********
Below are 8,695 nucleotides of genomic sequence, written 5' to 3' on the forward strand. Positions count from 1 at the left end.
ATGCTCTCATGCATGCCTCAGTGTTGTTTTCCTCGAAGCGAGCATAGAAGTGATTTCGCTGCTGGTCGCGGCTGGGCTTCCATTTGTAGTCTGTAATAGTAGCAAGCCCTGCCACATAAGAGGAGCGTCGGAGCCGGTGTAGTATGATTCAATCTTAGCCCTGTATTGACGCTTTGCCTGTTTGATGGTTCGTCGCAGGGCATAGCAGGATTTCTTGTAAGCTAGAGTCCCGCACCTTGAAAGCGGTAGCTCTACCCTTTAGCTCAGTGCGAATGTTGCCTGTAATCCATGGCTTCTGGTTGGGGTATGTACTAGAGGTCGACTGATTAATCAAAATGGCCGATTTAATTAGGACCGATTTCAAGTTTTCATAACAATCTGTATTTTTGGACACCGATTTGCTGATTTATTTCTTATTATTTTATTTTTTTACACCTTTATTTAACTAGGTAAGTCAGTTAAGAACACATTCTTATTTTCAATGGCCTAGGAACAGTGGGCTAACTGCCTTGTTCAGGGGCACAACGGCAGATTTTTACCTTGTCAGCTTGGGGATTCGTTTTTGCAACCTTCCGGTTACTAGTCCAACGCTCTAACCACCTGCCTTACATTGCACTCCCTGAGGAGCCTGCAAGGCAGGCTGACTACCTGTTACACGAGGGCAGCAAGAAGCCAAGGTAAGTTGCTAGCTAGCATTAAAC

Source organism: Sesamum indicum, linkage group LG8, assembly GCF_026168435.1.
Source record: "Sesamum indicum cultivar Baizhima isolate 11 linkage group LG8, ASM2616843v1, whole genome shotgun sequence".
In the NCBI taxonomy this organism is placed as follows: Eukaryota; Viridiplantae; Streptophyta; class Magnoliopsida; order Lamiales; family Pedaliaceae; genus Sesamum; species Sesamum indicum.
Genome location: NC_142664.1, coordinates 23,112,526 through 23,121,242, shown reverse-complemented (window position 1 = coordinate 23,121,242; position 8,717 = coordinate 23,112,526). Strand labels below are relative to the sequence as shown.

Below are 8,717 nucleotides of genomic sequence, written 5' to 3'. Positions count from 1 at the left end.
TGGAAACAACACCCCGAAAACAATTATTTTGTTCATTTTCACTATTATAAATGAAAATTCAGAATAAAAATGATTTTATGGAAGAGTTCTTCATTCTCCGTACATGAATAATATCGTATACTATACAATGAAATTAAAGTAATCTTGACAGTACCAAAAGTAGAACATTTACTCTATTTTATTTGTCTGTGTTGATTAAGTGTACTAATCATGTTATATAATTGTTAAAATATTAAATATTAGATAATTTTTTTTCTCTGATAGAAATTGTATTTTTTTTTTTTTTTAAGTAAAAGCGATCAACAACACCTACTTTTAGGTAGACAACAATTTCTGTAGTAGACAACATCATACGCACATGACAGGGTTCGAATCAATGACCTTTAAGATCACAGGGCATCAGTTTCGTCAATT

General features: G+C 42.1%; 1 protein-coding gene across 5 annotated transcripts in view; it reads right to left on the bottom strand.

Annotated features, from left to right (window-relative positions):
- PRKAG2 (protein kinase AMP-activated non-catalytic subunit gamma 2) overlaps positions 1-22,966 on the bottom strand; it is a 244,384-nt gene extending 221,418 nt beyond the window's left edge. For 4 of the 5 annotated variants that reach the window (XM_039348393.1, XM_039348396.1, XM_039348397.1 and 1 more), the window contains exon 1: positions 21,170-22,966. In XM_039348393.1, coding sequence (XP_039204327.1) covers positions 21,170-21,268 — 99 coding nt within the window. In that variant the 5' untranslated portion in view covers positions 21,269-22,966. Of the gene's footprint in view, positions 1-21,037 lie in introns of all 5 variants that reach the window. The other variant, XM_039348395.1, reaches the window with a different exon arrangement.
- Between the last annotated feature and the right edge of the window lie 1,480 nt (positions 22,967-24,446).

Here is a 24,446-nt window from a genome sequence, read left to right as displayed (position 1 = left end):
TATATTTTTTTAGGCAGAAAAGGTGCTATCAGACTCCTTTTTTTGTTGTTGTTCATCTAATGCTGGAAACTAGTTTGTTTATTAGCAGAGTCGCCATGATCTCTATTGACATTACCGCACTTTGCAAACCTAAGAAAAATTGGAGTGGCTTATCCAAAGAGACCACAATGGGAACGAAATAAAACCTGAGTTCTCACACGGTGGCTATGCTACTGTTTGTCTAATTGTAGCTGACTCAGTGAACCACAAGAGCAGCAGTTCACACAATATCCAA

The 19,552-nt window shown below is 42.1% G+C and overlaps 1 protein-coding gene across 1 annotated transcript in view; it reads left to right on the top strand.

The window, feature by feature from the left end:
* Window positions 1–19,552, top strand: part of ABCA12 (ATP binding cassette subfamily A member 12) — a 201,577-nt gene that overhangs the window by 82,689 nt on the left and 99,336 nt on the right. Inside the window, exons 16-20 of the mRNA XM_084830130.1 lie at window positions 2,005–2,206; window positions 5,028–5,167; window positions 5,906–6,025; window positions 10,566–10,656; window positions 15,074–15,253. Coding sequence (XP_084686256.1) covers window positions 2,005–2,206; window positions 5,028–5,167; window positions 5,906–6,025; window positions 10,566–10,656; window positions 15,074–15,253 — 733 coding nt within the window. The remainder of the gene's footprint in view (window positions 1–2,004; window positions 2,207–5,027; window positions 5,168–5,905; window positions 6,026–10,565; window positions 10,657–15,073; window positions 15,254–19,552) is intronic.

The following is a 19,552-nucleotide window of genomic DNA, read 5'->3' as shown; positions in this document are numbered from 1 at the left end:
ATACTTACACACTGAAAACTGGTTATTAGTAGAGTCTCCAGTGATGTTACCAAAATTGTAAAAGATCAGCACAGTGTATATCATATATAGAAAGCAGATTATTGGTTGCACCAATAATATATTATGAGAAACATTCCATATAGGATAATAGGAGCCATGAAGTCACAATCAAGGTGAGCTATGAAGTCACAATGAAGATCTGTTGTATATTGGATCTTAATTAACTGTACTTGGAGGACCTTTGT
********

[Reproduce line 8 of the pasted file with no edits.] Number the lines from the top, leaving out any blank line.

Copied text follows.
TGGAAACAACACCCCGAAAACAATTATTTTGTTCATTTTCACTATTATAAATGAAAATTCAGAATAAAAATGATTTTATGGAAGAGTTCTTCATTCTCCGTACATGAATAATATCGTATACTATACAATGAAATTAAAGTAATCTTGACAGTACCAAAAGTAGAACATTTACTCTATTTTATTTGTCTGTGTTGATTAAGTGTACTAATCATGTTATATAATTGTTAAAATATTAAATATTAGATAATTTTTTTTCTCTGATAGAAATTGTATTTTTTTTTTTTTTTAAGTAAAAGCGATCAACAACACCTACTTTTAGGTAGACAACAATTTCTGTAGTAGACAACATCATACGCACATGACAGGGTTCGAATCAATGACCTTTAAGATCACAGGGCATCAGTTTCGTCAATT